Note: DO NOT use a big “finjan” for a few cups of coffee. Prefer to have at least two sizes of pots in order to cover different orders. Otherwise you will end up with unsuccessful coffee cups -meaning without any foam.
2) Heat for a while and add the sugar (if used).
3) Stir until you dissolve the sugar into the water.
4) Let it come almost to the boiling point.
5) Remove from the heating source and add coffee and cardamom (if used).
6) Stir well and quickly (with the same teaspoon) until you dissolve the ingredients.
7) Return the pot on the heating source and continue stirring for a while until the coffee foams up.
8) Pour the coffee at once into a demitasse cup or small glass (100 ml. capacity).
(B) Cooked black coffee – Arabic version
In Israel you can find a lot of ways to brew this type of coffee. The following is very common among the Arab population of the country.
- Put the appropriate water into the “finjan” (1 demitasse cup for each person).
- Place the coffee pot on a stove with high heat and let it come to boiling point. Remove it from the heating source.
- Add 1 teaspoon of coffee (cardamom flavor is preferable) for each cup. Lower the heat and stir well while brewing again.
- Let it rise two times, remove from heat and add preferable amount of sugar (if any).
- Cover the pot with a lid or a saucer. Let it sit for 2 minutes, allowing coffee grounds to settle at the bottom.
- Pour into small “ghawa” cups and serve.
(C) Mud (‘Botz’) coffee version – Israeli style
The recipe is pretty simple.
- Take a small drinking glass or a mug.
- Add 1 teaspoon (small glass) / 2 teaspoons (mug) of Israeli coffee (plain or with cardamom).
- Add sugar (if you use). Add a pinch of cardamom in plain coffee if you like the certain aroma.
- Pour in hot water (you can also use hot milk instead of water).
- Stir well. Let the mixture stand for a few minutes. You will see the coffee grounds settling at the bottom.
The grounds don’t dissolve properly in the water so they leave a sandy taste during the last few sips.
The name ‘mud coffee’ is a description of the coffee grounds. They take the format of mud in the bottom of the cup.
Main differences in Israeli coffee making from “classic making”
- Water comes to almost boiling point into the “finjan”. Most of the classic Turkish style recipes tell you the opposite. “Use cold water to let coffee cooking for longer time“.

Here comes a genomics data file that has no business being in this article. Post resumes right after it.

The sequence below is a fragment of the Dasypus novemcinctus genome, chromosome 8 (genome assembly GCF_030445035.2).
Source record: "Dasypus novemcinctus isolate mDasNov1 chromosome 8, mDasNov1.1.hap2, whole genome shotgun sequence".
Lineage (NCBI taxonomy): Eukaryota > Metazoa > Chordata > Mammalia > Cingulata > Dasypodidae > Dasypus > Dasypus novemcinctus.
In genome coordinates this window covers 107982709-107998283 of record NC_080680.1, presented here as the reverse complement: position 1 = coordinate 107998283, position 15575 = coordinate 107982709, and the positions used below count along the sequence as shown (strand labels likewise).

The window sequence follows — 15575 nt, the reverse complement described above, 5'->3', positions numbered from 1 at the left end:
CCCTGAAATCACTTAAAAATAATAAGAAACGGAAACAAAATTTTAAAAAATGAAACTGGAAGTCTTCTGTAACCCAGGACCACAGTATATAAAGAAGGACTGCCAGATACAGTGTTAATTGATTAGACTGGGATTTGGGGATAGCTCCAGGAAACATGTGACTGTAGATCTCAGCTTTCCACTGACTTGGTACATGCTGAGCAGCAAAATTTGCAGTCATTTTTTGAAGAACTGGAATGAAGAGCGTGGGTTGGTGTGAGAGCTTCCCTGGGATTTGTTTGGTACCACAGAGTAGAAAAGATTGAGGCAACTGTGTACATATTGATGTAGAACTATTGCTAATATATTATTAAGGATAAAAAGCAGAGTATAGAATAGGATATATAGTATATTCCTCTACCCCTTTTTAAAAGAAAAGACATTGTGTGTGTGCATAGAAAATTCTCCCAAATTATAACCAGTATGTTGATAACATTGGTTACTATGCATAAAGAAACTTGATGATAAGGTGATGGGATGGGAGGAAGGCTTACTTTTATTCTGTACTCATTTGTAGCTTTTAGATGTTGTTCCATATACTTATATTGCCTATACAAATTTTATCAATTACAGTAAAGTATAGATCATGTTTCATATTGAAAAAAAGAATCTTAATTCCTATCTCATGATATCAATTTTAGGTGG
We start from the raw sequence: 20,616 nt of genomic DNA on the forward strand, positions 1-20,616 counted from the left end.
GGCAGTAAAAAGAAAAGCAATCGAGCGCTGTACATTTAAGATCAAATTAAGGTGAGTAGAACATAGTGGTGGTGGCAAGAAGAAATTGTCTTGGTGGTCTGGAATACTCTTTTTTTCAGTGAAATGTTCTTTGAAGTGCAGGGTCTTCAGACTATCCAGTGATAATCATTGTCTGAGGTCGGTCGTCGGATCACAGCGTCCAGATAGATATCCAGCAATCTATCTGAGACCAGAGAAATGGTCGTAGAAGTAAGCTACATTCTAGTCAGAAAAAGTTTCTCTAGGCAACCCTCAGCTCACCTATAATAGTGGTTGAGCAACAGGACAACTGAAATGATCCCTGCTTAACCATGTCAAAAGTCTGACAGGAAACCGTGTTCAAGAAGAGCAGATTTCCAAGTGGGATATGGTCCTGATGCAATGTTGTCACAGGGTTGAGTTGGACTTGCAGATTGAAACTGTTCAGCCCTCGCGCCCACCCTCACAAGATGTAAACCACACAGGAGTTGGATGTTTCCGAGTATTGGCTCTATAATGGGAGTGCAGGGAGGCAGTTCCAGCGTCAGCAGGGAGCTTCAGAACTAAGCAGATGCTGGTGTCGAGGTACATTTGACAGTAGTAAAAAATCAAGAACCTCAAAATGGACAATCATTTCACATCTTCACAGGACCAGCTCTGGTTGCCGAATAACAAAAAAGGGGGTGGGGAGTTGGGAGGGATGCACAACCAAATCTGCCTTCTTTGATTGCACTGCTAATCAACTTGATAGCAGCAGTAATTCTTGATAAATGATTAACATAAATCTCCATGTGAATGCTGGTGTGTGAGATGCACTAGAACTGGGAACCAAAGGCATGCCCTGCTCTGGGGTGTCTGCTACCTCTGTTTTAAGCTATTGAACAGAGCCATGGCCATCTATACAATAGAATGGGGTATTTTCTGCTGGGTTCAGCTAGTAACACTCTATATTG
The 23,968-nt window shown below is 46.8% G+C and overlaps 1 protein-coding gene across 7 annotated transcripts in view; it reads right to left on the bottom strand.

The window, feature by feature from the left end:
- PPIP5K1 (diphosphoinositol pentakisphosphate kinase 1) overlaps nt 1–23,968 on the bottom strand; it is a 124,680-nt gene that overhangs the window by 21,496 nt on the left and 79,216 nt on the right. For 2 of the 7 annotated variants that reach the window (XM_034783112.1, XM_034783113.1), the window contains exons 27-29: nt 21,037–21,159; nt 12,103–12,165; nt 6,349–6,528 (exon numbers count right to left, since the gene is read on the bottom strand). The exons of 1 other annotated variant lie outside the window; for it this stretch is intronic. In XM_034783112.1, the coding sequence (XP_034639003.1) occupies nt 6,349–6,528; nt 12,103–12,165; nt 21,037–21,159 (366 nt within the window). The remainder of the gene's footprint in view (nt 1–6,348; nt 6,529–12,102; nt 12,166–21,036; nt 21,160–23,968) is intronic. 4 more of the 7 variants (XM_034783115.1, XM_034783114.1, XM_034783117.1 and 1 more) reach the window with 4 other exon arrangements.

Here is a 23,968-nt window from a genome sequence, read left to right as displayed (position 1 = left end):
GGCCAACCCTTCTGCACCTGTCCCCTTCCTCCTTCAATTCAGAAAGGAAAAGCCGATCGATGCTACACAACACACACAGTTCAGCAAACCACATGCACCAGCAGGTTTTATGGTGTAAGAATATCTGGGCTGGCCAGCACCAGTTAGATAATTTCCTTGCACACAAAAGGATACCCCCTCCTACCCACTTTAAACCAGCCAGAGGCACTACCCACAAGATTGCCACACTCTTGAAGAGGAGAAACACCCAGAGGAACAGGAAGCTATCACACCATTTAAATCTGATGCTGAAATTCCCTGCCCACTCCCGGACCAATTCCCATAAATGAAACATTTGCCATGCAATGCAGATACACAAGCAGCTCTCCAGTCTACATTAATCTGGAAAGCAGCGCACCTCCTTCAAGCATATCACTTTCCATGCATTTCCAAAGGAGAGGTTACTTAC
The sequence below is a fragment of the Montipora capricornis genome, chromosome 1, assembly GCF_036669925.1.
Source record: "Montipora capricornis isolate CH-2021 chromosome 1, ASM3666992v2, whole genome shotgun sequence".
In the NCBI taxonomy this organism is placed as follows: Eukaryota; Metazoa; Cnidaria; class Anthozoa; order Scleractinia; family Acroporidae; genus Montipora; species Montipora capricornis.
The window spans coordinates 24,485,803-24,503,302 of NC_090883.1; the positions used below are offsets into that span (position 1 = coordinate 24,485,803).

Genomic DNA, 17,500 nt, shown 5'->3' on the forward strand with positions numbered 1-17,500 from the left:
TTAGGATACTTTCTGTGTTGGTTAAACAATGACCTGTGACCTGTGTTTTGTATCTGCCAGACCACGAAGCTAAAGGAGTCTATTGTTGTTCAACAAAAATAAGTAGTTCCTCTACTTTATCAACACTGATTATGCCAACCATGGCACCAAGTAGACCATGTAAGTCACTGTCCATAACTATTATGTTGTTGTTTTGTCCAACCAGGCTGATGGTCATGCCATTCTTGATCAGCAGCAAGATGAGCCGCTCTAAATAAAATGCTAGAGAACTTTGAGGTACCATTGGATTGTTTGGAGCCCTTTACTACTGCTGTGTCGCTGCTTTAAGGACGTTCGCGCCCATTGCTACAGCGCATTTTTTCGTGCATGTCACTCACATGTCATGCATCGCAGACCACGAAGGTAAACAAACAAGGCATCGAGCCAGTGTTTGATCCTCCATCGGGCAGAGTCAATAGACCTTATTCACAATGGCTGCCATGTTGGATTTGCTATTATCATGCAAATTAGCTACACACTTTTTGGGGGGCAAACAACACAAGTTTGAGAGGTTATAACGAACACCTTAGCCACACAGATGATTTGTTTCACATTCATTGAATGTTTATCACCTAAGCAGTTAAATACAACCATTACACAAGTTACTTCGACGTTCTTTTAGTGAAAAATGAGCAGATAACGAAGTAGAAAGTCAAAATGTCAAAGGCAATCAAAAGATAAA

The Israeli way of brewing this type of coffee asks for more experienced coffee making people. Foam will rise very fast. You must be ready to remove the “finjan” from the heat source at once to prevent spilling!
- Cardamom is a Middle East preferable spice and in Israel has its place in its coffee culture. A ready grind is available from coffee manufacturers. They mix certain amount of ground cardamom with the coffee powder.
If you like a stronger smell you mix it yourself with plain coffee in the brewing process. This special variety of coffee is called in Hebrew “Kafe im hel”. Most foreigners know it as “Arabic coffee”.
Note: Instead of cardamom powder you can use whole cardamom pod. You put it during the stage that you mix coffee and hot water. People usually take it off before pouring the coffee in the cup. If you like you can leave it there for extra aroma. (Be careful not to swallow it while sipping your coffee!!).
- The foam ritual is not present in Israeli coffee as in other Turkish style coffee drinking cultures. Since the water is already hot, the foam is ready. If you continue cooking the coffee 2-3 times you will end up with no-foam coffee (unless this is your preference).
- Small drinking glasses, that withstand sudden thermal shock, are widely used to serve the coffee along with contemporary demitasse cups.
Coffee cup reading tradition
Middle East is famous for its fortune telling practices mostly on coffee cup grinds. The tradition started from those regions so it is logical to have lots of followers. Even if the religions of the area don’t approve these practices.
Expert coffee readers interpret symbols created in the coffee grounds either for serious customers or for fun in friendly gatherings.
The ritual is the same one that I described thoroughly in my unique coffee reading webpage. There, you can get full details you might need plus a FREE list of 200+ symbols for your starting adventure.
Below you can see at a glance how you can divide your cup:
–HANDLE AREA = It represents you and present events.
Rim area = Whatever it is on that area you will consider them as a positive sign.
–LEFT handle area = This is your past.
–RIGHT handle area = Interpret the symbols as today happenings or maximum up to a week time.
Bottom of the cup = Events that will appear in a month time.
Bottom area = Negative sign area.
Traditional Israeli coffee compliments
Achva mixed package flavors (kosher) is a nice choice. It enhances all the flavors and traditions of Israel.